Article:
Augmented reality will fail unless it comes with augmented privacy.
This is completely separate from the technical difficulty of developing AR equipment. Apple decided not to talk about its AR glasses at last week’s developer conference because they need more time to work on battery life and display issues. Meta/Facebook is famously devoting vast resources to consumer AR glasses but is nowhere near showing off anything. (There were rumors this week that Meta may be rethinking its whole approach to AR.)
Technical problems can be solved. I’ve laid out a detailed sequence of events for AR devices to become the new dominant technology in our lives, basically replacing our smartphones.
But that prediction is based on one rosy assumption, which is that when AR devices come on the market, the world will not go completely insane.
I’m not sure that assumption is right.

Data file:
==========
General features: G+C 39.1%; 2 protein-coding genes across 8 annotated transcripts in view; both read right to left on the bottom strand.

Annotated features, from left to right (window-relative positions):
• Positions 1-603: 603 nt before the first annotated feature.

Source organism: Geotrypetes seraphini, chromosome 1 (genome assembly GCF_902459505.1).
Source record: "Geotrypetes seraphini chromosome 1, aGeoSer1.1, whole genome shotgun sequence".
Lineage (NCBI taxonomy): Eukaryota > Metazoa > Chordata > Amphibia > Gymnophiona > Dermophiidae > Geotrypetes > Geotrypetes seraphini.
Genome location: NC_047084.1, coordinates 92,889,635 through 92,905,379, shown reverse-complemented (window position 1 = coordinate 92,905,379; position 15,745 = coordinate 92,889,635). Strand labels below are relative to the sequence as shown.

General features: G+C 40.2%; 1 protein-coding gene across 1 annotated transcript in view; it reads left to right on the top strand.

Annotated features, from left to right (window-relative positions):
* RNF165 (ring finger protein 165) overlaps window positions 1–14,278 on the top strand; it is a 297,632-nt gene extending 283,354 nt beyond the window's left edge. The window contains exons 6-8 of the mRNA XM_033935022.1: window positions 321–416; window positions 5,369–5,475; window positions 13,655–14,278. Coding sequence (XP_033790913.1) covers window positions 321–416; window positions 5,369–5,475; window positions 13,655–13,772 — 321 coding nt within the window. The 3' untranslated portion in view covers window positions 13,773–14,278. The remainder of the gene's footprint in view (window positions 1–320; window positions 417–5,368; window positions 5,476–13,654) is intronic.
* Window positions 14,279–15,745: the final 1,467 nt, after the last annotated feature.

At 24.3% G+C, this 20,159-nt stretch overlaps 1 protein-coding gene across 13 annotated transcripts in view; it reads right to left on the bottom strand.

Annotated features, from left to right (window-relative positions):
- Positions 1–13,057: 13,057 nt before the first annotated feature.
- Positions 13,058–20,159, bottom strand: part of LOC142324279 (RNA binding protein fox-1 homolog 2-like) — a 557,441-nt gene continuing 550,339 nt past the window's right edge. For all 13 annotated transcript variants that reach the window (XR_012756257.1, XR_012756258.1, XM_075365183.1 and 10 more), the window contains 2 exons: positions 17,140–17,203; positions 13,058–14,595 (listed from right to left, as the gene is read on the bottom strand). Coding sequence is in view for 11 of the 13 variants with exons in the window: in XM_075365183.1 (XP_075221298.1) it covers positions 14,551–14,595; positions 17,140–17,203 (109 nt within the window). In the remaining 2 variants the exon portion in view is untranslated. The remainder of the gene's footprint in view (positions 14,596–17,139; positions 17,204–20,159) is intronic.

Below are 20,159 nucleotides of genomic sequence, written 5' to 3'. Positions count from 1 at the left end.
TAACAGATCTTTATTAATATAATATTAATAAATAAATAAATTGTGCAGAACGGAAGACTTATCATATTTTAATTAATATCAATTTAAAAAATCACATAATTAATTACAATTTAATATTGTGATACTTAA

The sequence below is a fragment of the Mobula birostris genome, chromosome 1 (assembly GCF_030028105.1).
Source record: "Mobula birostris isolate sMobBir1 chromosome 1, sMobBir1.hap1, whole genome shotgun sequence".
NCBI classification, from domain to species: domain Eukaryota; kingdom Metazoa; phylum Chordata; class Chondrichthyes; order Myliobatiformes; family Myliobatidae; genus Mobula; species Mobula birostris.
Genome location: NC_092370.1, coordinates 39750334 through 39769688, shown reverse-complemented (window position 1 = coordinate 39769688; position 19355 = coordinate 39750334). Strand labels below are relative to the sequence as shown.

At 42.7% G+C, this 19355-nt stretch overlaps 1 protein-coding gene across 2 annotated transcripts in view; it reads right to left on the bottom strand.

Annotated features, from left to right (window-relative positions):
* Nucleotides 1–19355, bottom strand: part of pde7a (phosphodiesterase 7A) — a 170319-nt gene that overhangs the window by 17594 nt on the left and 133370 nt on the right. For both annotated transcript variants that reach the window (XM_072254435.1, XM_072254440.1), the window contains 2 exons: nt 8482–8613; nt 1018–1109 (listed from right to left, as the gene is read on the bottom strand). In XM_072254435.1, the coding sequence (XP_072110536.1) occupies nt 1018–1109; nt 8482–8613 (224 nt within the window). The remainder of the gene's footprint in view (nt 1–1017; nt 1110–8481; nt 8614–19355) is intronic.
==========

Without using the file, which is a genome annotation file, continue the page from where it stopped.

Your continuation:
If those AR glasses were ready today, I can easily imagine a sequence of outcries about privacy issues that would cause them to founder and flail and more or less sink, turning AR glasses into cute game-playing devices that do not change the world.
Let’s take one example that happens to be in the news. It’s just an example. In another article, I’ll give you a few more ways that privacy issues will need to be addressed if AR is ever to be mainstream. Which is another way of saying, if we don’t deal with privacy, we’ll have to look at the world as it is instead of through rose-colored glasses, and who wants to do that? It’s a mess.
Cameras, facial recognition, and augmented reality
Imagine you’re wearing augmented reality glasses and you don’t look like a dork. It’s a stretch, but go with me here.
You enter a party full of people you should recognize.
You see a familiar face but you can’t place the name.
As you get closer, a banner appears in the air, only visible to you, with her name and some basic information that jogs your memory.